Eliseo Jiménez Ruiz, the general previously responsible for destroying the Lucio Cabañas guerrilla movement in the state of Guerrero is chosen as temporary governor. He has been denounced for introducing his methods into Oaxaca, in particular, use of a notorious irregular unit called the White Brigade which was particularly active between 1977 and 1979, persecuting “subversive elements” throughout the country. Thousands of citizens are illegally detained; some are executed while others simply disappear in what is commonly referred to as “the Dirty War” (which took place across Mexico during the 1960s and 1970s).

Between 1980 and 1985 Governor Pedro Vázquez Colmenares plays a key role in containing the popular revolts. He also creates seven delegations of the state government (one in each region) to represent the executive power and bring it closer to the town councils. The delegations provide legal, technical, administrative and financial aid to the town councils, and they also receive requests, proposals, suggestions, and complaints from civil society. Vázquez Colmenares also plays an important role in the Huatulco Bay tourism project. He resigns after being appointed as the General Manager of Airports and Auxiliary Services.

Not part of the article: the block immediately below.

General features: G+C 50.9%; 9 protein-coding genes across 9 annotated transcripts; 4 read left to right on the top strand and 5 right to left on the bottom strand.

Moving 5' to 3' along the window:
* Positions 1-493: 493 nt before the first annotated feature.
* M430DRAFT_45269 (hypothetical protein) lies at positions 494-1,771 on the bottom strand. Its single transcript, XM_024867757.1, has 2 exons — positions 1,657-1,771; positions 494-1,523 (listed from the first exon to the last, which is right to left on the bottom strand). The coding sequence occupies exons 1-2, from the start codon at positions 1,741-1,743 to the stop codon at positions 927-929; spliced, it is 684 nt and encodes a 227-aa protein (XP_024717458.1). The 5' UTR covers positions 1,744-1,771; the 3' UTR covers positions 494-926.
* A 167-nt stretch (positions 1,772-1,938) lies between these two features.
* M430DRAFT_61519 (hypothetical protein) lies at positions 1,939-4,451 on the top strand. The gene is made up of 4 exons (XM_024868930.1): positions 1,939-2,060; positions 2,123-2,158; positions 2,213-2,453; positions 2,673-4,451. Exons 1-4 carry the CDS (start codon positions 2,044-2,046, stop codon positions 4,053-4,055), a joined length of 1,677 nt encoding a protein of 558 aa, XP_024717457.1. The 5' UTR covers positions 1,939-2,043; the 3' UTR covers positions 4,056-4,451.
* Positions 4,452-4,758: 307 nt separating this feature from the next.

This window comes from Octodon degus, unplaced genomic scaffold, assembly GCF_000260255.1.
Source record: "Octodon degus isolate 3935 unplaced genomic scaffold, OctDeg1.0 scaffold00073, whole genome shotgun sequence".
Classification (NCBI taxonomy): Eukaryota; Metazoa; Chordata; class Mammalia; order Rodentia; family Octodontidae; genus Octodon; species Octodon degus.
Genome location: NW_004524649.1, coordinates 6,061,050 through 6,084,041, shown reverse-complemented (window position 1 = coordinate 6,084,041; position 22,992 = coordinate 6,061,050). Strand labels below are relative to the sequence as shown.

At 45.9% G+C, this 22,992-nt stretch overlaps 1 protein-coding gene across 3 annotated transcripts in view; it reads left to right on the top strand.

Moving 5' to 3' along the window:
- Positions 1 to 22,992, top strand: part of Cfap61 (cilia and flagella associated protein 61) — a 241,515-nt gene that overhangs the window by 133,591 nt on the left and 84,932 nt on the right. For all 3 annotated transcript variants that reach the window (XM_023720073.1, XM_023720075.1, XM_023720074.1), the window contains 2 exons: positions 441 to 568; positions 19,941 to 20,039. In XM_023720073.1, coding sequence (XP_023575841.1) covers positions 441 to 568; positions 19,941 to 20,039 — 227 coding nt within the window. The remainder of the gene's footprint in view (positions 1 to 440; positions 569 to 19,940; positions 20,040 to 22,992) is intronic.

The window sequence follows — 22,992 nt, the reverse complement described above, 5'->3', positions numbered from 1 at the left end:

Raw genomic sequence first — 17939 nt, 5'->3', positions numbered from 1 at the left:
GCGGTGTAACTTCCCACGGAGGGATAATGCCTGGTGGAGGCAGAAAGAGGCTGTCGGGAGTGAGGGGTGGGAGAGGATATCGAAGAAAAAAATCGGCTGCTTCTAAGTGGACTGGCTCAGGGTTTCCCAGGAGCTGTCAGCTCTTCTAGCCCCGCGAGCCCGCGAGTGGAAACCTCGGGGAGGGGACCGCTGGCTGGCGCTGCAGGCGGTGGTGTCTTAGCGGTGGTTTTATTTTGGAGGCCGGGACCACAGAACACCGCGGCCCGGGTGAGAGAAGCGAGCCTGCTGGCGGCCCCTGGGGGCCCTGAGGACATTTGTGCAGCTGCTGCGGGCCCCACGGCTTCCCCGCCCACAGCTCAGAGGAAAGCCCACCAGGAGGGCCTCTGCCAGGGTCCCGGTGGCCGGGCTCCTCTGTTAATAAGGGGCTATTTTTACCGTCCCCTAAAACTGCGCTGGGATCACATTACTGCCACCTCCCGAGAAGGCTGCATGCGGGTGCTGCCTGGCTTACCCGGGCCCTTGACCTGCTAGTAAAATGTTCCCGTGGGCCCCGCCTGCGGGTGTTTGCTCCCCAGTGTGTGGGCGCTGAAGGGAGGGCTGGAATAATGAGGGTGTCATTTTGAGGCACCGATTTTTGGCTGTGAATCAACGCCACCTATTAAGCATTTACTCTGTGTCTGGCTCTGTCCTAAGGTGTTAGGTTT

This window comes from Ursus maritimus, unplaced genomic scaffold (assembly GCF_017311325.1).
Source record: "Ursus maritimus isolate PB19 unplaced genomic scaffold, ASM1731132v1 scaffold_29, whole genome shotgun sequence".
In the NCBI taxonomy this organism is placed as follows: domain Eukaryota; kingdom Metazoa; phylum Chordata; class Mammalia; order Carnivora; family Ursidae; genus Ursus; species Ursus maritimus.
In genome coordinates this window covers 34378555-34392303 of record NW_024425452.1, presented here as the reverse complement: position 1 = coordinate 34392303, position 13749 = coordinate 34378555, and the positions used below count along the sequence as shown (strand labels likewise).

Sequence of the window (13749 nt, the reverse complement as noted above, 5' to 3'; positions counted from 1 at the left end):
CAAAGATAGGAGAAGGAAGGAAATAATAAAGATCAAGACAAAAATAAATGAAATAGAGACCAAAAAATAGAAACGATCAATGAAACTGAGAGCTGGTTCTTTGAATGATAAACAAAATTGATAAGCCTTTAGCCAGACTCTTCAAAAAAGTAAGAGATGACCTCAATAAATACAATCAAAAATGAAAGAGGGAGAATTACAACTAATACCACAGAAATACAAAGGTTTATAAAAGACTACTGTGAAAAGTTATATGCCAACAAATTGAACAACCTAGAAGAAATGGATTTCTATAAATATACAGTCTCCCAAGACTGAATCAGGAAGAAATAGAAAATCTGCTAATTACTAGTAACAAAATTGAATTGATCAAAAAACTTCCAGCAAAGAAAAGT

In 1985, while serving as a federal deputy, Jesús Emilio Martínez Álvarez is designated as the Interim Governor of Oaxaca.

From 1986 Heladio Ramirez Lopez is governor; of Mixtec origin, he had previously had a long career in PRI. He began his political career in the farmers’ sections of the PRI. His six years in office are characterised by apparent tranquillity. Nevertheless, he has been denounced for gradually developing his own patronage network based on favours and complicity.

August 1990: The governor presents his proposal for reforms on indigenous rights to the lower house of the Federal Congress.